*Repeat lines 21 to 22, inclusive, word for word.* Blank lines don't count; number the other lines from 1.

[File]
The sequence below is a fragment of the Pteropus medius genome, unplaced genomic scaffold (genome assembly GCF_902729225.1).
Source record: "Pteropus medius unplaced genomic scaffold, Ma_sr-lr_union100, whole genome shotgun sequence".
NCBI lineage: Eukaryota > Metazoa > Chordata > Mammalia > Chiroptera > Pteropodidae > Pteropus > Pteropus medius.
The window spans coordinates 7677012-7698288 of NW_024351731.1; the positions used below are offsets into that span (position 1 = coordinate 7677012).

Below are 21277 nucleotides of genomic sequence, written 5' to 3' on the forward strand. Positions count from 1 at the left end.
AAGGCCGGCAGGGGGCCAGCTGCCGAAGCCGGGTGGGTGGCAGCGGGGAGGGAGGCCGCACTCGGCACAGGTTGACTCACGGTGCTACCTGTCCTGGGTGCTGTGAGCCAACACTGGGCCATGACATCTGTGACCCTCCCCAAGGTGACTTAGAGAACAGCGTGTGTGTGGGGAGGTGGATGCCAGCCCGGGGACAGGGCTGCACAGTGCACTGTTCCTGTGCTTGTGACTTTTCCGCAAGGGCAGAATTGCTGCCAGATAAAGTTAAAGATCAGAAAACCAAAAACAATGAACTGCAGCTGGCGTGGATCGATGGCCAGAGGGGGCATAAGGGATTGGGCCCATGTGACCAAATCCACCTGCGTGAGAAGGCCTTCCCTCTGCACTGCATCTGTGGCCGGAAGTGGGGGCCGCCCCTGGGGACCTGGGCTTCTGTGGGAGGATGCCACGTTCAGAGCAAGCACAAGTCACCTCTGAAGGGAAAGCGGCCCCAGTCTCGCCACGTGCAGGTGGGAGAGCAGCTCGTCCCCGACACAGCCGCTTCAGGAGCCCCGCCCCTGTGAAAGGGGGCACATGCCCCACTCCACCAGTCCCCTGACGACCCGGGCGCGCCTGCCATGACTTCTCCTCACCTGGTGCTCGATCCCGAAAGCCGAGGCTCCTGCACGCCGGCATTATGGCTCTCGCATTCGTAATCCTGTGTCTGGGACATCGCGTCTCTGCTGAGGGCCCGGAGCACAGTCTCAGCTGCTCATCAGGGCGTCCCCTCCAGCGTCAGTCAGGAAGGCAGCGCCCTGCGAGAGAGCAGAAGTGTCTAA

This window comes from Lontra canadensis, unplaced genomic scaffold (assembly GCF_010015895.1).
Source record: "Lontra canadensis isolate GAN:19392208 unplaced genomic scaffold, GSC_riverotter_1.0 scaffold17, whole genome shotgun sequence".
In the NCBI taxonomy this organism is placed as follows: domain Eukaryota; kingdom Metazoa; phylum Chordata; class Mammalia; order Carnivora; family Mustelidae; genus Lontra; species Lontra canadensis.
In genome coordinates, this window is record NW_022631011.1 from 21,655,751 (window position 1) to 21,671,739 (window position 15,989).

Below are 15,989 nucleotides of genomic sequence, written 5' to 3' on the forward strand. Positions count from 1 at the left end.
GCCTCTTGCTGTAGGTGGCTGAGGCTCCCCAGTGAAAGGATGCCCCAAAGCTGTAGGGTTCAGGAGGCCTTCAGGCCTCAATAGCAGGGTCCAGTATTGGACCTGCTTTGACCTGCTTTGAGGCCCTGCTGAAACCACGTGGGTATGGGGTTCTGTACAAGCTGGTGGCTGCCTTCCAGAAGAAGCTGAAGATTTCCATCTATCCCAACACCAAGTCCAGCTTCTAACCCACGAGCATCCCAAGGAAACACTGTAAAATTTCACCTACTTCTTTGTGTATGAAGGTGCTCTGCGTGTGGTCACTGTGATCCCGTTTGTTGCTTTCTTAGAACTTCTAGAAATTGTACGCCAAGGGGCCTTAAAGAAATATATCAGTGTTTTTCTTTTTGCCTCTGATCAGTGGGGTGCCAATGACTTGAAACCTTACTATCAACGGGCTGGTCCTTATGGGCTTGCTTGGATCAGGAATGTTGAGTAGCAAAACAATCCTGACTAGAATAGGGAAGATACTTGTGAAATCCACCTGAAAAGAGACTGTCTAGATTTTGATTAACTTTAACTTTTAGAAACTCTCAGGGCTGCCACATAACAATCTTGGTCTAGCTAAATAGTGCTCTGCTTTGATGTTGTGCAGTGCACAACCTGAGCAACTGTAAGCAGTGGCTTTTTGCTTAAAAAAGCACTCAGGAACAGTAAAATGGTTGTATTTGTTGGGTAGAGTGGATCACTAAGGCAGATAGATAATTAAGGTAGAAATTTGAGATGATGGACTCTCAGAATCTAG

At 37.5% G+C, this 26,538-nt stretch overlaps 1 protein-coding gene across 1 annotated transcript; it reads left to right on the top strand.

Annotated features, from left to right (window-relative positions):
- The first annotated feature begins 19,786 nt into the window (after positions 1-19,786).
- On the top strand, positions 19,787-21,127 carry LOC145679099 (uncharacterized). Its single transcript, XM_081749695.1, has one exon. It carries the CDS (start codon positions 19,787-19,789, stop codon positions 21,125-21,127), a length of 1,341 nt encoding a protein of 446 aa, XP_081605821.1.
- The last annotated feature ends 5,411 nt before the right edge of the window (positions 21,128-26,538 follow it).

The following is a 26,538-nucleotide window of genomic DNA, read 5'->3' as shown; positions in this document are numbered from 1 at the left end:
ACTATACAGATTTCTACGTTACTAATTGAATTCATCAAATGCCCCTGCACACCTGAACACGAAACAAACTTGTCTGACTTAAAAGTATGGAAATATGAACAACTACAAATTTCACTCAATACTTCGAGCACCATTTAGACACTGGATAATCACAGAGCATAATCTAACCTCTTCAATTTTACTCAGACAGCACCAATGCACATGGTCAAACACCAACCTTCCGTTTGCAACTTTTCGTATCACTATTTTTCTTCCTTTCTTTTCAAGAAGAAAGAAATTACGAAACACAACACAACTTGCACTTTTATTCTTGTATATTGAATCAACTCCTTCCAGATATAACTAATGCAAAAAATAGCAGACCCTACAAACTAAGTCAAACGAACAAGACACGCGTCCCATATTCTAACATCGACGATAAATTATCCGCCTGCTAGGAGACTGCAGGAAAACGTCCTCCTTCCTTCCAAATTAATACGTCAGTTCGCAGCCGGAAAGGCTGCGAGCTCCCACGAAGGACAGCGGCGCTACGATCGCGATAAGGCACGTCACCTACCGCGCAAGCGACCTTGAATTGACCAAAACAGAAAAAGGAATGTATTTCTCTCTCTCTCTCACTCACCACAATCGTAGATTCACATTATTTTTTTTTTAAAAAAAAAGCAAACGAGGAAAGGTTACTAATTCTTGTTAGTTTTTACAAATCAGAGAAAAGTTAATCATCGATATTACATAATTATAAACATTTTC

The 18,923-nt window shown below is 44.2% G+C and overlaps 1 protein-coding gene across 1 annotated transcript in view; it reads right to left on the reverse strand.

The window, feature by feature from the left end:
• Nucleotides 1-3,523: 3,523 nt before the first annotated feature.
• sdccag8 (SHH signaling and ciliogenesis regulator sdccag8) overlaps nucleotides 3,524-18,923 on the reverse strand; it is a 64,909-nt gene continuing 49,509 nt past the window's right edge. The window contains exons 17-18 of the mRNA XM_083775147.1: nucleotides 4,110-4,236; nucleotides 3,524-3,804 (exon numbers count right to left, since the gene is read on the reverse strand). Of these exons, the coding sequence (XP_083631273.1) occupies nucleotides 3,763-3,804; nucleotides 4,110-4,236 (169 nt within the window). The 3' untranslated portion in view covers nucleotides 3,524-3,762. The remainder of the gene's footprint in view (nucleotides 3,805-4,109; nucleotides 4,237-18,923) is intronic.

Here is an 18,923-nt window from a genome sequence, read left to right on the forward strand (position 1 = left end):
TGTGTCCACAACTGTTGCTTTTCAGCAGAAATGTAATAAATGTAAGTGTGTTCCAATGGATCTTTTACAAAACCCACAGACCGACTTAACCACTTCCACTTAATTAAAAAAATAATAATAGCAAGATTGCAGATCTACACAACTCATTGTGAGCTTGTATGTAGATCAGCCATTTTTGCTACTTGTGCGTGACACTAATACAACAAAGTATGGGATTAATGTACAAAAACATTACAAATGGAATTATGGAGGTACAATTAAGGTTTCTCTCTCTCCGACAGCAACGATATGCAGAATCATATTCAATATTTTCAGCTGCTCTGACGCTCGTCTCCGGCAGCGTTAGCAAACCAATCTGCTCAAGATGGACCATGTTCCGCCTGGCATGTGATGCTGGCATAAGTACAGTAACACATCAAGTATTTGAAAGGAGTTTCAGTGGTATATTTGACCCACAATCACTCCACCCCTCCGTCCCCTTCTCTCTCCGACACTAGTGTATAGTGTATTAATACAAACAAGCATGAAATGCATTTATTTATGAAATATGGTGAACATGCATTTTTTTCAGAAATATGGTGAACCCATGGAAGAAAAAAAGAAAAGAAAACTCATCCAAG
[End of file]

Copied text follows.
The window, feature by feature from the left end:
• Nucleotides 1-3,523: 3,523 nt before the first annotated feature.